The Marshalsea Gaol is a world of its own, with simple rules: those with family or friends who can lend them a little money may survive in relative comfort. Those with none will starve in squalor and disease. And those who try to escape will suffer a gruesome fate at the hands of its rutheless governor and his cronies. The trouble is, Tom has never been good at following rules, even simple ones. And the recent grisly murder of a debtor, Captain Roberts, has brought further terror to the gaol. While the captain s beautiful widow cries for justice, the finger of suspicion points only one way: to the sly, enigmatic figure of Samuel Fleet.
Some call Fleet a devil, a man to avoid at all costs. But Tom Hawkins is sharing his cell. Soon Tom's choice is clear: get to the truth of the murder or be the next to die.
A dazzling evocation of a startlingly modern era, "The Devil in the Marshalsea" is a thrilling debut novel full of intrigue and suspense.
A wonderfully convincing picture of the seamier side of eighteenth-century life. Antonia Hodgson has a real feel for how people thought and spoke at the time and, God knows, that s a rare talent. Andrew Taylor, author of "An Unpardonable Crime "
Antonia Hodgson is the editor in chief of Little, Brown UK. She lives in London. "The Devil in the Marshalsea" is her first novel.
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As the author explains in the afterword, the novel was in part inspired by actual events and many of the characters were real people who lived in the Marshalsea at that time (1727). She has lovingly done extensive research into what life in the prison was like and that comes through with lots of details and atmosphere. Yet I couldn't help feeling that the research bogged the novel down in parts. For example there is one incident when a character is thrown into solitary lock up where the dead bodies are stored. It felt like the author really wanted to let us know about how that was done, rather than something that arose naturally within the plot. Likewise the hero's excursions into the Common Side felt less than credible, and more about telling us about life in the prison.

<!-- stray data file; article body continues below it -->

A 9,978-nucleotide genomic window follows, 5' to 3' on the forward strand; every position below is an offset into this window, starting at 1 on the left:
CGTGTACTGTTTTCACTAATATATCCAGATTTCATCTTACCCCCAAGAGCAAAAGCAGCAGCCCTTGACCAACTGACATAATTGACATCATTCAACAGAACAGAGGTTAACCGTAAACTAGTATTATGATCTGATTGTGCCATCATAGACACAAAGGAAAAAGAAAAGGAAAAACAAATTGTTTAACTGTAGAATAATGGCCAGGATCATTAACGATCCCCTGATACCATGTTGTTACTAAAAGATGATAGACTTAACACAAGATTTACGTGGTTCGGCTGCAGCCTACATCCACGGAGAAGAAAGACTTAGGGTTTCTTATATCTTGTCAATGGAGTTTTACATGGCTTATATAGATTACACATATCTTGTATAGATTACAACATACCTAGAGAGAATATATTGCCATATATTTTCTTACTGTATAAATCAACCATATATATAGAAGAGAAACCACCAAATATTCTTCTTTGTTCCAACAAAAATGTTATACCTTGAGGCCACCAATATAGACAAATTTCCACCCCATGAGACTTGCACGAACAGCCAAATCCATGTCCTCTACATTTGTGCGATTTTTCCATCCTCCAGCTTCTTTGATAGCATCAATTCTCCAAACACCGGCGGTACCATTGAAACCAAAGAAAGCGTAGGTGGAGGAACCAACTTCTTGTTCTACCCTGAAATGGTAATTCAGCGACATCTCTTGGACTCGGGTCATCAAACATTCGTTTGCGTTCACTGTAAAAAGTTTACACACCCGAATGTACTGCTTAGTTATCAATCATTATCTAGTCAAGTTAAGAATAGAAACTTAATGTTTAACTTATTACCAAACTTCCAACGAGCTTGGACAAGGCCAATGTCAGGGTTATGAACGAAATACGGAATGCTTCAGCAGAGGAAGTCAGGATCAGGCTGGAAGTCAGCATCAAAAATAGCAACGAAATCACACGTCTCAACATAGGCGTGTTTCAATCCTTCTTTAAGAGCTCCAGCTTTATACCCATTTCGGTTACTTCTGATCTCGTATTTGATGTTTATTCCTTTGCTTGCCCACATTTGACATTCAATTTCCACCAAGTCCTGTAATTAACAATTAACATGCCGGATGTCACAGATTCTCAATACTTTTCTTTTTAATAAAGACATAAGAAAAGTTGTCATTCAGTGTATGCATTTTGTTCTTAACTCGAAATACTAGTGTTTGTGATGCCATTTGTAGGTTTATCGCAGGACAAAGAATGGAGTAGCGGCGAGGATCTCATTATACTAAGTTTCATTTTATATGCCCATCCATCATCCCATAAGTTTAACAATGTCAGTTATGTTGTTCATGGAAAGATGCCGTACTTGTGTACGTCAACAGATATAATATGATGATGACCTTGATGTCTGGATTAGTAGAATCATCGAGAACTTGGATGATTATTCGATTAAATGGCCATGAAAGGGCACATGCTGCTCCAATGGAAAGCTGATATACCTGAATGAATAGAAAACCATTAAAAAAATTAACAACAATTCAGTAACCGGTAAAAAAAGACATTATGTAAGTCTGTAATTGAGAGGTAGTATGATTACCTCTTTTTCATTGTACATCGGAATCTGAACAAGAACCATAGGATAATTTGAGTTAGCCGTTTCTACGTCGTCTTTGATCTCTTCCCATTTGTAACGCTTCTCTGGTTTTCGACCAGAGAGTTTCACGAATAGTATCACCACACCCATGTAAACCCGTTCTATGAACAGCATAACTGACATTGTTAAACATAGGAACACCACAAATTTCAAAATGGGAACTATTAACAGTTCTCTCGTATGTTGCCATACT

This is a murder mystery, but it is erratically paced and some of the red herrings are simply too crimson to be credible. There were sections where I could hardly put the book down, but there were other parts that plodded. I also found it hard to forgive the author for removing one of the most interesting characters from the story. In short, I found the historical setting fascinating and some of the characters terrific, but it was simply too uneven in pace and suspense for me.
It's 1727 and protagonist Tom Hawkins, a clergyman's son who had studied to be a man of God but decided that the secular life was much more appealing, what with all the drinking, gambling and whoring involved, finds himself in a terrible pickle. Now on the outs with his country parson father and finding himself deep in debt, he ends up a prisoner at the Marshalsea, the notorious debtors' prison which at that time was an even more horrific place to be locked up than the Marshalsea of Charles Dickens' time.
Author Hodgson, editor-in-chief of Little, Brown UK, has written a masterly debut work of historical fiction. Impeccable research and attention to detail has the reader squirming at the atrocities, inhumane treatment and horrors of life in debtors' prison.